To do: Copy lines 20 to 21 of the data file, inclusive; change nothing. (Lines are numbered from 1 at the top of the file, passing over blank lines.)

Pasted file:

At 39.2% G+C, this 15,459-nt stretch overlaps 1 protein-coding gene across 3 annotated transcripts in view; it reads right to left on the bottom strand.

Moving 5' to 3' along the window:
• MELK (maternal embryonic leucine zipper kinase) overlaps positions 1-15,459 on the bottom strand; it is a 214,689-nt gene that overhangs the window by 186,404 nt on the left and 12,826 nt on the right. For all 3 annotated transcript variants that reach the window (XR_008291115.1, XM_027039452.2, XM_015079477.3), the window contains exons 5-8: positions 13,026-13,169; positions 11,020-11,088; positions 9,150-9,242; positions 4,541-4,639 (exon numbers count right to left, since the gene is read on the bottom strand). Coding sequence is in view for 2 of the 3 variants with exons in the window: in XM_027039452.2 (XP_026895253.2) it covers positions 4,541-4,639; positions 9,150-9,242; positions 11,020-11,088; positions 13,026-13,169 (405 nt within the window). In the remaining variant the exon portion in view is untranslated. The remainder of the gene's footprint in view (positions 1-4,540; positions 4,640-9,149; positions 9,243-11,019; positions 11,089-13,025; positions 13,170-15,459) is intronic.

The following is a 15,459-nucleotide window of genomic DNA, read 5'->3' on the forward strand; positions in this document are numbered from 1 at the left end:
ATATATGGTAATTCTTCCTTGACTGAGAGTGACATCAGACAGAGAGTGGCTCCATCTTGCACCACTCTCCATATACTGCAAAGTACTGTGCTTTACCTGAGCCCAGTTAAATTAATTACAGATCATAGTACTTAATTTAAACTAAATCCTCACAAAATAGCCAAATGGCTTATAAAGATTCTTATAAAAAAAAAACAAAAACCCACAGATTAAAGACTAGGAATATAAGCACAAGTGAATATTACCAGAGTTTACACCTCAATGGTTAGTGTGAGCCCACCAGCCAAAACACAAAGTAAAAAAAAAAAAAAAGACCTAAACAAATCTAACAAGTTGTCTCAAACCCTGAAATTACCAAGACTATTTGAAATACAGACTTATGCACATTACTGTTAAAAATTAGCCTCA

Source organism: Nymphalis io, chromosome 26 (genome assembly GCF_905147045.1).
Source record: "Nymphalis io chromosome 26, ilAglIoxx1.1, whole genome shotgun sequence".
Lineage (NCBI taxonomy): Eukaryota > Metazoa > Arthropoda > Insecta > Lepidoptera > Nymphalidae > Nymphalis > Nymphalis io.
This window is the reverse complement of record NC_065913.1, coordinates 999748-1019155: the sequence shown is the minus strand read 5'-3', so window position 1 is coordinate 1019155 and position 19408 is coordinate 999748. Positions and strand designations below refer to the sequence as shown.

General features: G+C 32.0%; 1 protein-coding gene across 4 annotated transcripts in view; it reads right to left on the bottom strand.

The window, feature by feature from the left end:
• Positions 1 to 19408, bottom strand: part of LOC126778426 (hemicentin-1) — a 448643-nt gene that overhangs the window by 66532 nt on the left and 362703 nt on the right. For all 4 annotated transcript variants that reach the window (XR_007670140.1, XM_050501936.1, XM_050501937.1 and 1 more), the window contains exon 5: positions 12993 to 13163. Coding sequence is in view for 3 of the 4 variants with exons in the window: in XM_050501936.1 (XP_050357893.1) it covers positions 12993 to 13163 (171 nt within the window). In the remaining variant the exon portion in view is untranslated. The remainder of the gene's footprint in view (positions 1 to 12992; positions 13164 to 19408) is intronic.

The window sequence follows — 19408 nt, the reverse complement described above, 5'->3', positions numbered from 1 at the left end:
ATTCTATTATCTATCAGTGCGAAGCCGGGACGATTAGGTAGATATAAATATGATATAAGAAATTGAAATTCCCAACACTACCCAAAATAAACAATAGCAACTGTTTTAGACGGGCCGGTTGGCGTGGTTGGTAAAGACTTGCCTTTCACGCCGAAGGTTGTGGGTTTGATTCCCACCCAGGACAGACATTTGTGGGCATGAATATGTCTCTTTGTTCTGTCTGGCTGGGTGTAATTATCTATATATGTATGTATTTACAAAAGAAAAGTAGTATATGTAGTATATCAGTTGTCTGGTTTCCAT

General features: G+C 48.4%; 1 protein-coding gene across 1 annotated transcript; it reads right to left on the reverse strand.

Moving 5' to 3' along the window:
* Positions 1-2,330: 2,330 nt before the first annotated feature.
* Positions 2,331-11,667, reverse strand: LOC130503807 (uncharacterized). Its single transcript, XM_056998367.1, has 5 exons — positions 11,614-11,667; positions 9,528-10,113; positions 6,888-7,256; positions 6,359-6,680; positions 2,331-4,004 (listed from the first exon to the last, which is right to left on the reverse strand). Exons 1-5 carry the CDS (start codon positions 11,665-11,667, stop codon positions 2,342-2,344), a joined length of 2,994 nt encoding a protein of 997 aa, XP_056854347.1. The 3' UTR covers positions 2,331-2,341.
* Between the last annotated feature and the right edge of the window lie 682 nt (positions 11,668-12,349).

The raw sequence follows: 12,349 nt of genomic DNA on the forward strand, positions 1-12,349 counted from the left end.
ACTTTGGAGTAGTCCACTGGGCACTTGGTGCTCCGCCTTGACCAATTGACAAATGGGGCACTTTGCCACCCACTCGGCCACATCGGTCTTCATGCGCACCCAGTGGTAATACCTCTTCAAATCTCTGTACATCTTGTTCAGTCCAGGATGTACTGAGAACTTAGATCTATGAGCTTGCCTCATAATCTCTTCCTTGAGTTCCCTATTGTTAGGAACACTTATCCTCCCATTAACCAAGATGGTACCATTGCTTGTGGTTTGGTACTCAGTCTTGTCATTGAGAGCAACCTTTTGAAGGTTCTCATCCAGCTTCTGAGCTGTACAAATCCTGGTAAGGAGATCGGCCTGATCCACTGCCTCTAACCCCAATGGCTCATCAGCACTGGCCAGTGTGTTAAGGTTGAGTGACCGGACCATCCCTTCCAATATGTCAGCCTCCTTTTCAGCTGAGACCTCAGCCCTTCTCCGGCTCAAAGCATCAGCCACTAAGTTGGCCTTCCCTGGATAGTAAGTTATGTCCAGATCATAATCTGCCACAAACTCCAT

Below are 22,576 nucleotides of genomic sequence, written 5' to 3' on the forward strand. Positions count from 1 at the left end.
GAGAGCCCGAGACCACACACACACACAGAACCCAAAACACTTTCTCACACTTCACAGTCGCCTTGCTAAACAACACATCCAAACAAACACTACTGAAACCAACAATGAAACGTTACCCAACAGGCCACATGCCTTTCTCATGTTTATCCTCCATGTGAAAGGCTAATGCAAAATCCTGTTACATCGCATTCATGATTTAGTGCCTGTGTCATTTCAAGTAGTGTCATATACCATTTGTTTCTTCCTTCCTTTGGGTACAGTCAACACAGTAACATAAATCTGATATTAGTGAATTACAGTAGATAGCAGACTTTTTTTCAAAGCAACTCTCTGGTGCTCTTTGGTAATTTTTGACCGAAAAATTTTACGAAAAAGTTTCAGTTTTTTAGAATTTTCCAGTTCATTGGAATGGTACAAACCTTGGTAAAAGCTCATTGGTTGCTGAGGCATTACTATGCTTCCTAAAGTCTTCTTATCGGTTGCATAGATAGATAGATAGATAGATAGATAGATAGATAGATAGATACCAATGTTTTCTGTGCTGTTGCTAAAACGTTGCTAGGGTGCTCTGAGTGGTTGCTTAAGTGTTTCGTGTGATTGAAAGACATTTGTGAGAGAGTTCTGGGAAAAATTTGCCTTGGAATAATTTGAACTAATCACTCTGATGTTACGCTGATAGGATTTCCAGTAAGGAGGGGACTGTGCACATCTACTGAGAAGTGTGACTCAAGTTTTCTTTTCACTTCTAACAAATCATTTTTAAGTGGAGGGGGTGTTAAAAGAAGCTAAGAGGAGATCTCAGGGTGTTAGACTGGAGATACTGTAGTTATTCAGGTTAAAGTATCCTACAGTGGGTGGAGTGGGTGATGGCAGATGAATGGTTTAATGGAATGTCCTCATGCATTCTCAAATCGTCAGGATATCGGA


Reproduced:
The raw sequence follows: 12,349 nt of genomic DNA on the forward strand, positions 1-12,349 counted from the left end.
ACTTTGGAGTAGTCCACTGGGCACTTGGTGCTCCGCCTTGACCAATTGACAAATGGGGCACTTTGCCACCCACTCGGCCACATCGGTCTTCATGCGCACCCAGTGGTAATACCTCTTCAAATCTCTGTACATCTTGTTCAGTCCAGGATGTACTGAGAACTTAGATCTATGAGCTTGCCTCATAATCTCTTCCTTGAGTTCCCTATTGTTAGGAACACTTATCCTCCCATTAACCAAGATGGTACCATTGCTTGTGGTTTGGTACTCAGTCTTGTCATTGAGAGCAACCTTTTGAAGGTTCTCATCCAGCTTCTGAGCTGTACAAATCCTGGTAAGGAGATCGGCCTGATCCACTGCCTCTAACCCCAATGGCTCATCAGCACTGGCCAGTGTGTTAAGGTTGAGTGACCGGACCATCCCTTCCAATATGTCAGCCTCCTTTTCAGCTGAGACCTCAGCCCTTCTCCGGCTCAAAGCATCAGCCACTAAGTTGGCCTTCCCTGGATAGTAAGTTATGTCCAGATCATAATCTGCCACAAACTCCAT